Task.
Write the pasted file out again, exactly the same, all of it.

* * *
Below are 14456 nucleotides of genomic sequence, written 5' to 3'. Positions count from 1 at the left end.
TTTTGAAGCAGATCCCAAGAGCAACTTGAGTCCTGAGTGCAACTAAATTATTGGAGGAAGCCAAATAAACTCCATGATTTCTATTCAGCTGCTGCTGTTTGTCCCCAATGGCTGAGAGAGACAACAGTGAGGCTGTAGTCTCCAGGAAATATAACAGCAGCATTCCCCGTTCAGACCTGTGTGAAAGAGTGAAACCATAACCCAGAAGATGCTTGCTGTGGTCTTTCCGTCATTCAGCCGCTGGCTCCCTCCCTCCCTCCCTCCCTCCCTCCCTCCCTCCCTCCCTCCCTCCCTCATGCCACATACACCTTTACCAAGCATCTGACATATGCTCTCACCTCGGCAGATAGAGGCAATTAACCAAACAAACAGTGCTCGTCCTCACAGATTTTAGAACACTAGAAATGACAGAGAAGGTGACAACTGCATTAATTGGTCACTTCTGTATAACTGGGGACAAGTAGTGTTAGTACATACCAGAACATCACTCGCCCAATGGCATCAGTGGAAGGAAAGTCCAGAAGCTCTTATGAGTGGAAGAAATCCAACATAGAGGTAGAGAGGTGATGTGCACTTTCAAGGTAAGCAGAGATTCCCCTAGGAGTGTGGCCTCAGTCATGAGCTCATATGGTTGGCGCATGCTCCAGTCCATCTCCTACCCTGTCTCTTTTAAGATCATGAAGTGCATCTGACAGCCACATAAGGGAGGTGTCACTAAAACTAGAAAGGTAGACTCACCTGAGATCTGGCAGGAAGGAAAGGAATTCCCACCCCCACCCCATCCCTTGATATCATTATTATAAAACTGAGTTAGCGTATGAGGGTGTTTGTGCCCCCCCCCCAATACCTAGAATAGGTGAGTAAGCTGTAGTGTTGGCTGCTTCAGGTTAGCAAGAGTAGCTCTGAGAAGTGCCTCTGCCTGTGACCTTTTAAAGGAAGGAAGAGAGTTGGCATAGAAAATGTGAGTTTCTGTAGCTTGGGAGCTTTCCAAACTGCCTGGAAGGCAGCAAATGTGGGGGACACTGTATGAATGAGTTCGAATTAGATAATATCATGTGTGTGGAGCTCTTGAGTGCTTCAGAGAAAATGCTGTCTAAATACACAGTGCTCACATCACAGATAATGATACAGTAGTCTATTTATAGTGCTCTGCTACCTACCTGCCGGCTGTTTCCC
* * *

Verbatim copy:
Below are 14456 nucleotides of genomic sequence, written 5' to 3'. Positions count from 1 at the left end.
TTTTGAAGCAGATCCCAAGAGCAACTTGAGTCCTGAGTGCAACTAAATTATTGGAGGAAGCCAAATAAACTCCATGATTTCTATTCAGCTGCTGCTGTTTGTCCCCAATGGCTGAGAGAGACAACAGTGAGGCTGTAGTCTCCAGGAAATATAACAGCAGCATTCCCCGTTCAGACCTGTGTGAAAGAGTGAAACCATAACCCAGAAGATGCTTGCTGTGGTCTTTCCGTCATTCAGCCGCTGGCTCCCTCCCTCCCTCCCTCCCTCCCTCCCTCCCTCCCTCCCTCCCTCCCTCATGCCACATACACCTTTACCAAGCATCTGACATATGCTCTCACCTCGGCAGATAGAGGCAATTAACCAAACAAACAGTGCTCGTCCTCACAGATTTTAGAACACTAGAAATGACAGAGAAGGTGACAACTGCATTAATTGGTCACTTCTGTATAACTGGGGACAAGTAGTGTTAGTACATACCAGAACATCACTCGCCCAATGGCATCAGTGGAAGGAAAGTCCAGAAGCTCTTATGAGTGGAAGAAATCCAACATAGAGGTAGAGAGGTGATGTGCACTTTCAAGGTAAGCAGAGATTCCCCTAGGAGTGTGGCCTCAGTCATGAGCTCATATGGTTGGCGCATGCTCCAGTCCATCTCCTACCCTGTCTCTTTTAAGATCATGAAGTGCATCTGACAGCCACATAAGGGAGGTGTCACTAAAACTAGAAAGGTAGACTCACCTGAGATCTGGCAGGAAGGAAAGGAATTCCCACCCCCACCCCATCCCTTGATATCATTATTATAAAACTGAGTTAGCGTATGAGGGTGTTTGTGCCCCCCCCCCAATACCTAGAATAGGTGAGTAAGCTGTAGTGTTGGCTGCTTCAGGTTAGCAAGAGTAGCTCTGAGAAGTGCCTCTGCCTGTGACCTTTTAAAGGAAGGAAGAGAGTTGGCATAGAAAATGTGAGTTTCTGTAGCTTGGGAGCTTTCCAAACTGCCTGGAAGGCAGCAAATGTGGGGGACACTGTATGAATGAGTTCGAATTAGATAATATCATGTGTGTGGAGCTCTTGAGTGCTTCAGAGAAAATGCTGTCTAAATACACAGTGCTCACATCACAGATAATGATACAGTAGTCTATTTATAGTGCTCTGCTACCTACCTGCCGGCTGTTTCCC